• Journal Article

Value of information: Interim analysis of a randomized, controlled trial of goal-directed hemodynamic treatment for aged patients

Citation

Bartha, E., Davidson, T., Brodtkorb, T-H., Carlsson, P., & Kalman, S. (2013). Value of information: Interim analysis of a randomized, controlled trial of goal-directed hemodynamic treatment for aged patients. Trials, 14, 205. DOI: 10.1186/1745-6215-14-205

Abstract

Background
A randomized, controlled trial, intended to include 460 patients, is currently studying peroperative goal-directed hemodynamic treatment (GDHT) of aged hip-fracture patients. Interim efficacy analysis performed on the first 100 patients was statistically uncertain; thus, the trial is continuing in accordance with the trial protocol. This raised the present investigation’s main question: Is it reasonable to continue to fund the trial to decrease uncertainty? To answer this question, a previously developed probabilistic cost-effectiveness model was used. That model depicts (1) a choice between routine fluid treatment and GDHT, given uncertainty of current evidence and (2) the monetary value of further data collection to decrease uncertainty. This monetary value, that is, the expected value of perfect information (EVPI), could be used to compare future research costs. Thus, the primary aim of the present investigation was to analyze EVPI of an ongoing trial with interim efficacy observed.

Methods
A previously developed probabilistic decision analytic cost-effectiveness model was employed to compare the routine fluid treatment to GDHT. Results from the interim analysis, published trials, the meta-analysis, and the registry data were used as model inputs. EVPI was predicted using (1) combined uncertainty of model inputs; (2) threshold value of society’s willingness to pay for one, quality-adjusted life-year; and (3) estimated number of future patients exposed to choice between GDHT and routine fluid treatment during the expected lifetime of GDHT.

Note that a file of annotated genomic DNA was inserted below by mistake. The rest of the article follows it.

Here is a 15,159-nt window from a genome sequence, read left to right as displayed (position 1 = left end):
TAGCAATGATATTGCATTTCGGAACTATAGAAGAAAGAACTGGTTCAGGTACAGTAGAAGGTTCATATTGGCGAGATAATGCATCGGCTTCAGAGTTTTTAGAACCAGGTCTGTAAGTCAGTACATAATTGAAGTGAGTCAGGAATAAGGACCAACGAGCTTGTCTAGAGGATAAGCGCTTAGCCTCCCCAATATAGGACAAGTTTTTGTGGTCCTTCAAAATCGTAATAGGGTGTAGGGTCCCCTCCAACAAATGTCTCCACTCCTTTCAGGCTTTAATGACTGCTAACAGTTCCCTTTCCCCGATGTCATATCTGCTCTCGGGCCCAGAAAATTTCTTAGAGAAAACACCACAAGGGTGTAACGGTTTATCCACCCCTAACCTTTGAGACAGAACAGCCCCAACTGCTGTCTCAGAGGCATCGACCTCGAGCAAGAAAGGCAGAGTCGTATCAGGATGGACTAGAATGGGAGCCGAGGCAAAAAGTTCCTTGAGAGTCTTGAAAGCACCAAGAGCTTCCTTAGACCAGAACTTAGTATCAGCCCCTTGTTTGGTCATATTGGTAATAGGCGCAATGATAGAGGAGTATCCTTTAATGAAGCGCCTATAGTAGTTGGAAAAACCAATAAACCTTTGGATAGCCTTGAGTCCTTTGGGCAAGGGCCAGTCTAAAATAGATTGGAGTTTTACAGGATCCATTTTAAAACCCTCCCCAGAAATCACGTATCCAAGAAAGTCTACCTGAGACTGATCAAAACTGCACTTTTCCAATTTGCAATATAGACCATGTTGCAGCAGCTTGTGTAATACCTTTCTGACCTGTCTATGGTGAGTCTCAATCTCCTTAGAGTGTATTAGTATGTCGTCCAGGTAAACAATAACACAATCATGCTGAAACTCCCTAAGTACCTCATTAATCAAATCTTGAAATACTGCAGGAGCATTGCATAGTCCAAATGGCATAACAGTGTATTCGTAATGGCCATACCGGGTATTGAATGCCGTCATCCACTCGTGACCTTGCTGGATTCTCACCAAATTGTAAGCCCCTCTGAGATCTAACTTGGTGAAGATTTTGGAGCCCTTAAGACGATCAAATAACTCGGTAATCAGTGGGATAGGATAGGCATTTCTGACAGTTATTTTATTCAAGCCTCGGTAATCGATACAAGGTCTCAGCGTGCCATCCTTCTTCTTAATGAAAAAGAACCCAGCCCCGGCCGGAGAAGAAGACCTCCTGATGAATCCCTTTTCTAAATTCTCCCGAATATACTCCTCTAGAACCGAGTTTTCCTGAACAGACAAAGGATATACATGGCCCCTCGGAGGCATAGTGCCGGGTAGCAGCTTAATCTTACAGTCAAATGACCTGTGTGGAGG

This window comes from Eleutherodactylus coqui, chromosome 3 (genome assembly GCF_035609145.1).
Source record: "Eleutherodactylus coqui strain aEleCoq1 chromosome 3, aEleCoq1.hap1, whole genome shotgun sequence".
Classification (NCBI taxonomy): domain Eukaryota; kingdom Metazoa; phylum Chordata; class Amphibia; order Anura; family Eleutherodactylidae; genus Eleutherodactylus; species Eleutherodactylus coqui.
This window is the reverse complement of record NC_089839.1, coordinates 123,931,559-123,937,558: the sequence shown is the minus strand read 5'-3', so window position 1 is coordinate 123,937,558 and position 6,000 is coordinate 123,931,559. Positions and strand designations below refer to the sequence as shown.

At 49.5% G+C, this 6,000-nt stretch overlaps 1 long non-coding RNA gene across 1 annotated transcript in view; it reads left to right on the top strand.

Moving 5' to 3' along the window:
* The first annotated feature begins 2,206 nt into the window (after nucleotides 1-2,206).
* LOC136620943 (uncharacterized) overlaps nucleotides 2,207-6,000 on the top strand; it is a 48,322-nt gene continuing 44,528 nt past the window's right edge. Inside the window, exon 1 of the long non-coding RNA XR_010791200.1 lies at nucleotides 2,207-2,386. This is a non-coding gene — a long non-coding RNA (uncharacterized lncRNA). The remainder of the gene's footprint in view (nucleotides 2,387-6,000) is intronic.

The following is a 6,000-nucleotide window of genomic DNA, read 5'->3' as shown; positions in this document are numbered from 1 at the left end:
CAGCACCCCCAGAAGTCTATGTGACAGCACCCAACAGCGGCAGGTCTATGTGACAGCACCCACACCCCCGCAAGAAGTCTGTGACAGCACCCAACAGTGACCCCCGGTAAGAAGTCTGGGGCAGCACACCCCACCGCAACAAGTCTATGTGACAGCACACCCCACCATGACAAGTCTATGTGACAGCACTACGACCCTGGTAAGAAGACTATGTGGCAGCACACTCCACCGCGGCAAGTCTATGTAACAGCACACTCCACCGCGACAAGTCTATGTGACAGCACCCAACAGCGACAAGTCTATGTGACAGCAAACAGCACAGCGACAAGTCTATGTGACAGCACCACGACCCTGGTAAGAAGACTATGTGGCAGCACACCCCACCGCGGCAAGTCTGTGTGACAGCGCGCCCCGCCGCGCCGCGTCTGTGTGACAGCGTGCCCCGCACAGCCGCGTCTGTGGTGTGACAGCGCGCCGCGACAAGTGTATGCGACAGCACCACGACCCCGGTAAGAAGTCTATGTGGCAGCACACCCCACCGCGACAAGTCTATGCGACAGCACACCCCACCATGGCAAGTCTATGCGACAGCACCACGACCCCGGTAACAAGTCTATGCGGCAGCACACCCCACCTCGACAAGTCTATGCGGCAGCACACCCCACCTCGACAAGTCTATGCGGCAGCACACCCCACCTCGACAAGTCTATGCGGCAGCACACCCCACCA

Results
If a decision to use GDHT were based on cost-effectiveness, then the decision would have a substantial degree of uncertainty. Assuming a 5-year lifetime of GDHT in clinical practice, the number of patients who would be subject to future decisions was 30,400. EVPI per patient would be €204 at a €20,000 threshold value of society’s willingness to pay for one quality-adjusted life-year. Given a future population of 30,400 individuals, total EVPI would be €6.19 million.

Conclusions
If future trial costs are below EVPI, further data collection is potentially cost-effective. When applying a cost-effectiveness model, statements such as ‘further research is needed’ are replaced with ‘further research is cost-effective and ‘further funding of a trial is justified’.